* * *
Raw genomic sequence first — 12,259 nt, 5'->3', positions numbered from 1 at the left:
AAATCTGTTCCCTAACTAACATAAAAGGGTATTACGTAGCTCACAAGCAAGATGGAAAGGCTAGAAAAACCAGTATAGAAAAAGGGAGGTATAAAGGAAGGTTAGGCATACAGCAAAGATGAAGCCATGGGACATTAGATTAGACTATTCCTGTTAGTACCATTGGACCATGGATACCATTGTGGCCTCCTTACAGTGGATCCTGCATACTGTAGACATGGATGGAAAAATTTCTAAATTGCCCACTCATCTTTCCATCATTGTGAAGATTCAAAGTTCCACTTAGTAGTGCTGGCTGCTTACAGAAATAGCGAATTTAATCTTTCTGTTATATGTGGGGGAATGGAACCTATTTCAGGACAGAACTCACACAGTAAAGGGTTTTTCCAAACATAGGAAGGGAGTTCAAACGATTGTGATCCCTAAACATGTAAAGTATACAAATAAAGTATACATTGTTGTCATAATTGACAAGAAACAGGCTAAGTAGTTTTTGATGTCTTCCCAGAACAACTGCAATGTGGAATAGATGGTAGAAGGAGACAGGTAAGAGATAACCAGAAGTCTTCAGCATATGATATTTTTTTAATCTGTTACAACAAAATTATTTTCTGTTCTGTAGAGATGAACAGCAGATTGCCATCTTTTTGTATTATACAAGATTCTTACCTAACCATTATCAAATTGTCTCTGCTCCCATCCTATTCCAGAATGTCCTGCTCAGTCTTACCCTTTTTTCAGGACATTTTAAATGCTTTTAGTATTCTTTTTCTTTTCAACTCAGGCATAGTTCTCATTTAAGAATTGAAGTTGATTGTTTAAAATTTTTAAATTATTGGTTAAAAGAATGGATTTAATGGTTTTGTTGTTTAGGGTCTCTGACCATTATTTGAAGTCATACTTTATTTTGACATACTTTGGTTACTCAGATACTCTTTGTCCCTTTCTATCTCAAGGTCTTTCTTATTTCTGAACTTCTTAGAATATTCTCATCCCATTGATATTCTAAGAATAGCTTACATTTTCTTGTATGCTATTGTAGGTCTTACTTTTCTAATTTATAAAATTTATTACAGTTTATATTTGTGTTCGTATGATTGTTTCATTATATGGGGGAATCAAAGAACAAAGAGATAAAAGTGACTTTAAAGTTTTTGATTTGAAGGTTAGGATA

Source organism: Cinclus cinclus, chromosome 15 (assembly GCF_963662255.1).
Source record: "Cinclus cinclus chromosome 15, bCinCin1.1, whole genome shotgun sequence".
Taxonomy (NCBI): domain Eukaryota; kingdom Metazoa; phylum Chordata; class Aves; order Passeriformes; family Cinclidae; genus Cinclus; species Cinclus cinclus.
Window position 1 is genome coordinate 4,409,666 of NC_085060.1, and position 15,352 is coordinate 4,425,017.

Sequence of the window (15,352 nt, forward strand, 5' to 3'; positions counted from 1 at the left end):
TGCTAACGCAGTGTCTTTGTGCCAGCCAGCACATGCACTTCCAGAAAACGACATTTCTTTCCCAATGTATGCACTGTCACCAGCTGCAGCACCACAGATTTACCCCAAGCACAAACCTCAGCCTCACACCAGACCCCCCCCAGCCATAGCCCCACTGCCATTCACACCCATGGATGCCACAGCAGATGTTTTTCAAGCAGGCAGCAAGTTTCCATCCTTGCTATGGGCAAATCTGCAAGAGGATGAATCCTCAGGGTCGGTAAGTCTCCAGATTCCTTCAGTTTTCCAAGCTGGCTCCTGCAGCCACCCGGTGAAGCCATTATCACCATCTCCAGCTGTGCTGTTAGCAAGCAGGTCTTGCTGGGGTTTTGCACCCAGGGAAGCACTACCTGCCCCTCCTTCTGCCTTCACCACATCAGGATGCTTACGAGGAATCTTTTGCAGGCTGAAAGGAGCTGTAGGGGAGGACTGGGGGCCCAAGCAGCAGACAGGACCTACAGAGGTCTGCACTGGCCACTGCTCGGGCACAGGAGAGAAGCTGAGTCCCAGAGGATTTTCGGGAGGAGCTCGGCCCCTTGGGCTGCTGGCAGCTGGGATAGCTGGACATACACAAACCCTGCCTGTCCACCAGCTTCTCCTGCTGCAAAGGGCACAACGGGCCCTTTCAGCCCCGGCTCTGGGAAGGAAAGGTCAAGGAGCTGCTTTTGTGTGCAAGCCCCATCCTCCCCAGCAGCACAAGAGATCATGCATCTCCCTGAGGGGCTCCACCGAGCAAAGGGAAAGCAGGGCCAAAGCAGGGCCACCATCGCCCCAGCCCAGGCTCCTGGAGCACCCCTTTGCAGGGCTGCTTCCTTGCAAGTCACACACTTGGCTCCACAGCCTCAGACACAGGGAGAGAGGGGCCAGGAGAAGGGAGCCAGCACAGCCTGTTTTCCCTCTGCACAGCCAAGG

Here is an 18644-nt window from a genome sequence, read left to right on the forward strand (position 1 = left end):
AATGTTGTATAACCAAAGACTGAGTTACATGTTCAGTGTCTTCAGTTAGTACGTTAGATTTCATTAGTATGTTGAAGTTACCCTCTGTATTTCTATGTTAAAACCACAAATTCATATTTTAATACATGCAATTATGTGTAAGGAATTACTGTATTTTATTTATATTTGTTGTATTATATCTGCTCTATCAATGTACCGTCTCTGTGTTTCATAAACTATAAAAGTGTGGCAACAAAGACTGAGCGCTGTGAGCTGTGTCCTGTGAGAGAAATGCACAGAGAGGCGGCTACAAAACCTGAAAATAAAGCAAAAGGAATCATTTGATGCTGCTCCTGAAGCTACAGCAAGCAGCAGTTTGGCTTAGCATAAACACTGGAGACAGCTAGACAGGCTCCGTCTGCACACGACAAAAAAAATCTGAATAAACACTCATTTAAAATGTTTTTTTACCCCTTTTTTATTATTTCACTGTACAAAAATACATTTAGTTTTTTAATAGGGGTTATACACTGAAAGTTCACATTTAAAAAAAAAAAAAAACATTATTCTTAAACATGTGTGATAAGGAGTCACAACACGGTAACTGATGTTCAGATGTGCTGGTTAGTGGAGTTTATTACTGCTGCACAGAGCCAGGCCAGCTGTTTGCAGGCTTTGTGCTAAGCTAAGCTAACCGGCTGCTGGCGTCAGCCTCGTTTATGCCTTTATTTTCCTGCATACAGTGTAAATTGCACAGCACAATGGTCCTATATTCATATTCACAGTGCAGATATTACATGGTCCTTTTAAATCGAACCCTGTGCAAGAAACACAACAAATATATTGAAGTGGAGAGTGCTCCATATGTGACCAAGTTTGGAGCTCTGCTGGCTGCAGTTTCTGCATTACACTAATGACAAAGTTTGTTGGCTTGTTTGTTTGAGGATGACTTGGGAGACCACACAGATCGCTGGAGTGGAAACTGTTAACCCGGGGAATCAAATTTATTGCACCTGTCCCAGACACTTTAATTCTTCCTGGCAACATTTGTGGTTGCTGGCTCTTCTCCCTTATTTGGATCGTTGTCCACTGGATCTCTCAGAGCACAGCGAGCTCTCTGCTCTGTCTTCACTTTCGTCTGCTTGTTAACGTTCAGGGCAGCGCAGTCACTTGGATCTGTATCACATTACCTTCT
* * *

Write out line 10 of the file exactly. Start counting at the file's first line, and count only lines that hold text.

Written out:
AATGTTGTATAACCAAAGACTGAGTTACATGTTCAGTGTCTTCAGTTAGTACGTTAGATTTCATTAGTATGTTGAAGTTACCCTCTGTATTTCTATGTTAAAACCACAAATTCATATTTTAATACATGCAATTATGTGTAAGGAATTACTGTATTTTATTTATATTTGTTGTATTATATCTGCTCTATCAATGTACCGTCTCTGTGTTTCATAAACTATAAAAGTGTGGCAACAAAGACTGAGCGCTGTGAGCTGTGTCCTGTGAGAGAAATGCACAGAGAGGCGGCTACAAAACCTGAAAATAAAGCAAAAGGAATCATTTGATGCTGCTCCTGAAGCTACAGCAAGCAGCAGTTTGGCTTAGCATAAACACTGGAGACAGCTAGACAGGCTCCGTCTGCACACGACAAAAAAAATCTGAATAAACACTCATTTAAAATGTTTTTTTACCCCTTTTTTATTATTTCACTGTACAAAAATACATTTAGTTTTTTAATAGGGGTTATACACTGAAAGTTCACATTTAAAAAAAAAAAAAAACATTATTCTTAAACATGTGTGATAAGGAGTCACAACACGGTAACTGATGTTCAGATGTGCTGGTTAGTGGAGTTTATTACTGCTGCACAGAGCCAGGCCAGCTGTTTGCAGGCTTTGTGCTAAGCTAAGCTAACCGGCTGCTGGCGTCAGCCTCGTTTATGCCTTTATTTTCCTGCATACAGTGTAAATTGCACAGCACAATGGTCCTATATTCATATTCACAGTGCAGATATTACATGGTCCTTTTAAATCGAACCCTGTGCAAGAAACACAACAAATATATTGAAGTGGAGAGTGCTCCATATGTGACCAAGTTTGGAGCTCTGCTGGCTGCAGTTTCTGCATTACACTAATGACAAAGTTTGTTGGCTTGTTTGTTTGAGGATGACTTGGGAGACCACACAGATCGCTGGAGTGGAAACTGTTAACCCGGGGAATCAAATTTATTGCACCTGTCCCAGACACTTTAATTCTTCCTGGCAACATTTGTGGTTGCTGGCTCTTCTCCCTTATTTGGATCGTTGTCCACTGGATCTCTCAGAGCACAGCGAGCTCTCTGCTCTGTCTTCACTTTCGTCTGCTTGTTAACGTTCAGGGCAGCGCAGTCACTTGGATCTGTATCACATTACCTTCT